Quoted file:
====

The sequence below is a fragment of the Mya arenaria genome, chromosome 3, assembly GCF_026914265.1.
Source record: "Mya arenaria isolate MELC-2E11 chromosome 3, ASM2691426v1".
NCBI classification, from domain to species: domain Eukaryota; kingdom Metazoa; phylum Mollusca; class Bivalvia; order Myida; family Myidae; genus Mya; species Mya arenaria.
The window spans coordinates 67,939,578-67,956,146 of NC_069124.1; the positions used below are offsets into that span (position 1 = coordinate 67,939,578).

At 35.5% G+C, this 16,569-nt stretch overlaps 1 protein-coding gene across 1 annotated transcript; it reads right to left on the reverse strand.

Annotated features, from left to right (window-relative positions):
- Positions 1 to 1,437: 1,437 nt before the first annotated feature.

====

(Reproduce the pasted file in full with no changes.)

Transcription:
The sequence below is a fragment of the Mya arenaria genome, chromosome 3, assembly GCF_026914265.1.
Source record: "Mya arenaria isolate MELC-2E11 chromosome 3, ASM2691426v1".
NCBI classification, from domain to species: domain Eukaryota; kingdom Metazoa; phylum Mollusca; class Bivalvia; order Myida; family Myidae; genus Mya; species Mya arenaria.
The window spans coordinates 67,939,578-67,956,146 of NC_069124.1; the positions used below are offsets into that span (position 1 = coordinate 67,939,578).

At 35.5% G+C, this 16,569-nt stretch overlaps 1 protein-coding gene across 1 annotated transcript; it reads right to left on the reverse strand.

Annotated features, from left to right (window-relative positions):
- Positions 1 to 1,437: 1,437 nt before the first annotated feature.